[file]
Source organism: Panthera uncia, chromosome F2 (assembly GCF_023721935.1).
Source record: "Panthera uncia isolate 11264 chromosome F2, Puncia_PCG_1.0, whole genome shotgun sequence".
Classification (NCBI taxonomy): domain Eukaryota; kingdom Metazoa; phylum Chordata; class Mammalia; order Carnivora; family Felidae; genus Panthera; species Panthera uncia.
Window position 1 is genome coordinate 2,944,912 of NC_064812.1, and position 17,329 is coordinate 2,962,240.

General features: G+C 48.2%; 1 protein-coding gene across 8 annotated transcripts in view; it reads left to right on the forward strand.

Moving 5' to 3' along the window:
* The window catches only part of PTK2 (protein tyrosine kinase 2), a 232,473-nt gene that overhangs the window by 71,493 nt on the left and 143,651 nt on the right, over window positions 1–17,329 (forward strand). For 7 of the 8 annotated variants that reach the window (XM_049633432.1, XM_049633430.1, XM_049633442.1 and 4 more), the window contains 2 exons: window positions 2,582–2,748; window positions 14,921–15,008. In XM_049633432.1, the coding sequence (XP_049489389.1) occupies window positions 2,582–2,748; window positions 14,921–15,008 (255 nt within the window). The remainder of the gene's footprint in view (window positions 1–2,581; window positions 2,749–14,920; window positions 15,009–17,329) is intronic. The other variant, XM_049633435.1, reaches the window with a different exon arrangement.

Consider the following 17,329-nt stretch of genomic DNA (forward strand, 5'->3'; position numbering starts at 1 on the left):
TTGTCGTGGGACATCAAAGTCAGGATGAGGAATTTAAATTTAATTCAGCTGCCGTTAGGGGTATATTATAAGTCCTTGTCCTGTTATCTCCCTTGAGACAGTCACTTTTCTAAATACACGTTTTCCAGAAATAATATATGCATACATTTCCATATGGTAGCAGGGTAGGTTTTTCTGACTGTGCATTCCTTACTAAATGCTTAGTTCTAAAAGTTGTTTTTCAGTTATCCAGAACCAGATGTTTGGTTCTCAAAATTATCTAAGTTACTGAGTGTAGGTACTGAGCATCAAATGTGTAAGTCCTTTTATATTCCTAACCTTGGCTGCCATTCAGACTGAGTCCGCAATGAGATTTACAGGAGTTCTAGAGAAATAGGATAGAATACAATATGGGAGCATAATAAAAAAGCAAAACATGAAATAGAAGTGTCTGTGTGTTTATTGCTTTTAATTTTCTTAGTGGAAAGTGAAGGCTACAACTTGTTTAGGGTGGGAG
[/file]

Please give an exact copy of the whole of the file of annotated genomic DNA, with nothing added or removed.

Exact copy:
Source organism: Panthera uncia, chromosome F2 (assembly GCF_023721935.1).
Source record: "Panthera uncia isolate 11264 chromosome F2, Puncia_PCG_1.0, whole genome shotgun sequence".
Classification (NCBI taxonomy): domain Eukaryota; kingdom Metazoa; phylum Chordata; class Mammalia; order Carnivora; family Felidae; genus Panthera; species Panthera uncia.
Window position 1 is genome coordinate 2,944,912 of NC_064812.1, and position 17,329 is coordinate 2,962,240.

General features: G+C 48.2%; 1 protein-coding gene across 8 annotated transcripts in view; it reads left to right on the forward strand.

Moving 5' to 3' along the window:
* The window catches only part of PTK2 (protein tyrosine kinase 2), a 232,473-nt gene that overhangs the window by 71,493 nt on the left and 143,651 nt on the right, over window positions 1–17,329 (forward strand). For 7 of the 8 annotated variants that reach the window (XM_049633432.1, XM_049633430.1, XM_049633442.1 and 4 more), the window contains 2 exons: window positions 2,582–2,748; window positions 14,921–15,008. In XM_049633432.1, the coding sequence (XP_049489389.1) occupies window positions 2,582–2,748; window positions 14,921–15,008 (255 nt within the window). The remainder of the gene's footprint in view (window positions 1–2,581; window positions 2,749–14,920; window positions 15,009–17,329) is intronic. The other variant, XM_049633435.1, reaches the window with a different exon arrangement.

Consider the following 17,329-nt stretch of genomic DNA (forward strand, 5'->3'; position numbering starts at 1 on the left):
TTGTCGTGGGACATCAAAGTCAGGATGAGGAATTTAAATTTAATTCAGCTGCCGTTAGGGGTATATTATAAGTCCTTGTCCTGTTATCTCCCTTGAGACAGTCACTTTTCTAAATACACGTTTTCCAGAAATAATATATGCATACATTTCCATATGGTAGCAGGGTAGGTTTTTCTGACTGTGCATTCCTTACTAAATGCTTAGTTCTAAAAGTTGTTTTTCAGTTATCCAGAACCAGATGTTTGGTTCTCAAAATTATCTAAGTTACTGAGTGTAGGTACTGAGCATCAAATGTGTAAGTCCTTTTATATTCCTAACCTTGGCTGCCATTCAGACTGAGTCCGCAATGAGATTTACAGGAGTTCTAGAGAAATAGGATAGAATACAATATGGGAGCATAATAAAAAAGCAAAACATGAAATAGAAGTGTCTGTGTGTTTATTGCTTTTAATTTTCTTAGTGGAAAGTGAAGGCTACAACTTGTTTAGGGTGGGAG